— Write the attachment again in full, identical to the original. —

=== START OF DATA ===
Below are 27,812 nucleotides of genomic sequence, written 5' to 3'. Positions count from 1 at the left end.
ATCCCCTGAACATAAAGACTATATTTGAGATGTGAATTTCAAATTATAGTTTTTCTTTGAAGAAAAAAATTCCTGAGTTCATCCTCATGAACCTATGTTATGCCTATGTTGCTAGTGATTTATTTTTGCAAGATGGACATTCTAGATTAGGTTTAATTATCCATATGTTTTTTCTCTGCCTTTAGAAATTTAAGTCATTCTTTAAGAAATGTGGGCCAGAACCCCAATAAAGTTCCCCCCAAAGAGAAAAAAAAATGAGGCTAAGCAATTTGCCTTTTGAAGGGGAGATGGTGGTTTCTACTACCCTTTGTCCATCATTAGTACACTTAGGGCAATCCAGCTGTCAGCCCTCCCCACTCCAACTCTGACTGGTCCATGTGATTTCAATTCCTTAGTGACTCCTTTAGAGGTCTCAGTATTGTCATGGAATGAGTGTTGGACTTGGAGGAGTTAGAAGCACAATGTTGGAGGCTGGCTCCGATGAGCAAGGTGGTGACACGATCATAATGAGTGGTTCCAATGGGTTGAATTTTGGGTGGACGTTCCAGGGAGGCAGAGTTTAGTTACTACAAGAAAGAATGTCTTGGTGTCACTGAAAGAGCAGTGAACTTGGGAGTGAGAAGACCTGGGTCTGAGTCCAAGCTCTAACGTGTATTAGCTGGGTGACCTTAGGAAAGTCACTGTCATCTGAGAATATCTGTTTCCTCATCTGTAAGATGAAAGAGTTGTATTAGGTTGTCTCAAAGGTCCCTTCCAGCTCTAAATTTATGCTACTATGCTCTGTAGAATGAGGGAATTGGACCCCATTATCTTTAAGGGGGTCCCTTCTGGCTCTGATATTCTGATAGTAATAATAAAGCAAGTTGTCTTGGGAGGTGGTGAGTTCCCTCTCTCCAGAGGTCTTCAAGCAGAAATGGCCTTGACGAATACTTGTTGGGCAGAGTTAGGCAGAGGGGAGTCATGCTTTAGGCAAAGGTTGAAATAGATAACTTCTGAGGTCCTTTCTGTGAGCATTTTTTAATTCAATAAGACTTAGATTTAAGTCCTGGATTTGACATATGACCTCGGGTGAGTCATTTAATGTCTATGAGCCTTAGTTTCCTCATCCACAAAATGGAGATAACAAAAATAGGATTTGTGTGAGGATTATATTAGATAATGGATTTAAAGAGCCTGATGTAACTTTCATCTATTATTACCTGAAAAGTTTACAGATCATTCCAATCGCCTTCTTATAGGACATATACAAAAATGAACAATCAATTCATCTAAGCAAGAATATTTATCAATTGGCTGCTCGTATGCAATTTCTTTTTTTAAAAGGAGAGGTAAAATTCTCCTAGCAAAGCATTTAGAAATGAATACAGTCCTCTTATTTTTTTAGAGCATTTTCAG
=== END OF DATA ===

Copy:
Below are 27,812 nucleotides of genomic sequence, written 5' to 3'. Positions count from 1 at the left end.
ATCCCCTGAACATAAAGACTATATTTGAGATGTGAATTTCAAATTATAGTTTTTCTTTGAAGAAAAAAATTCCTGAGTTCATCCTCATGAACCTATGTTATGCCTATGTTGCTAGTGATTTATTTTTGCAAGATGGACATTCTAGATTAGGTTTAATTATCCATATGTTTTTTCTCTGCCTTTAGAAATTTAAGTCATTCTTTAAGAAATGTGGGCCAGAACCCCAATAAAGTTCCCCCCAAAGAGAAAAAAAAATGAGGCTAAGCAATTTGCCTTTTGAAGGGGAGATGGTGGTTTCTACTACCCTTTGTCCATCATTAGTACACTTAGGGCAATCCAGCTGTCAGCCCTCCCCACTCCAACTCTGACTGGTCCATGTGATTTCAATTCCTTAGTGACTCCTTTAGAGGTCTCAGTATTGTCATGGAATGAGTGTTGGACTTGGAGGAGTTAGAAGCACAATGTTGGAGGCTGGCTCCGATGAGCAAGGTGGTGACACGATCATAATGAGTGGTTCCAATGGGTTGAATTTTGGGTGGACGTTCCAGGGAGGCAGAGTTTAGTTACTACAAGAAAGAATGTCTTGGTGTCACTGAAAGAGCAGTGAACTTGGGAGTGAGAAGACCTGGGTCTGAGTCCAAGCTCTAACGTGTATTAGCTGGGTGACCTTAGGAAAGTCACTGTCATCTGAGAATATCTGTTTCCTCATCTGTAAGATGAAAGAGTTGTATTAGGTTGTCTCAAAGGTCCCTTCCAGCTCTAAATTTATGCTACTATGCTCTGTAGAATGAGGGAATTGGACCCCATTATCTTTAAGGGGGTCCCTTCTGGCTCTGATATTCTGATAGTAATAATAAAGCAAGTTGTCTTGGGAGGTGGTGAGTTCCCTCTCTCCAGAGGTCTTCAAGCAGAAATGGCCTTGACGAATACTTGTTGGGCAGAGTTAGGCAGAGGGGAGTCATGCTTTAGGCAAAGGTTGAAATAGATAACTTCTGAGGTCCTTTCTGTGAGCATTTTTTAATTCAATAAGACTTAGATTTAAGTCCTGGATTTGACATATGACCTCGGGTGAGTCATTTAATGTCTATGAGCCTTAGTTTCCTCATCCACAAAATGGAGATAACAAAAATAGGATTTGTGTGAGGATTATATTAGATAATGGATTTAAAGAGCCTGATGTAACTTTCATCTATTATTACCTGAAAAGTTTACAGATCATTCCAATCGCCTTCTTATAGGACATATACAAAAATGAACAATCAATTCATCTAAGCAAGAATATTTATCAATTGGCTGCTCGTATGCAATTTCTTTTTTTAAAAGGAGAGGTAAAATTCTCCTAGCAAAGCATTTAGAAATGAATACAGTCCTCTTATTTTTTTAGAGCATTTTCAG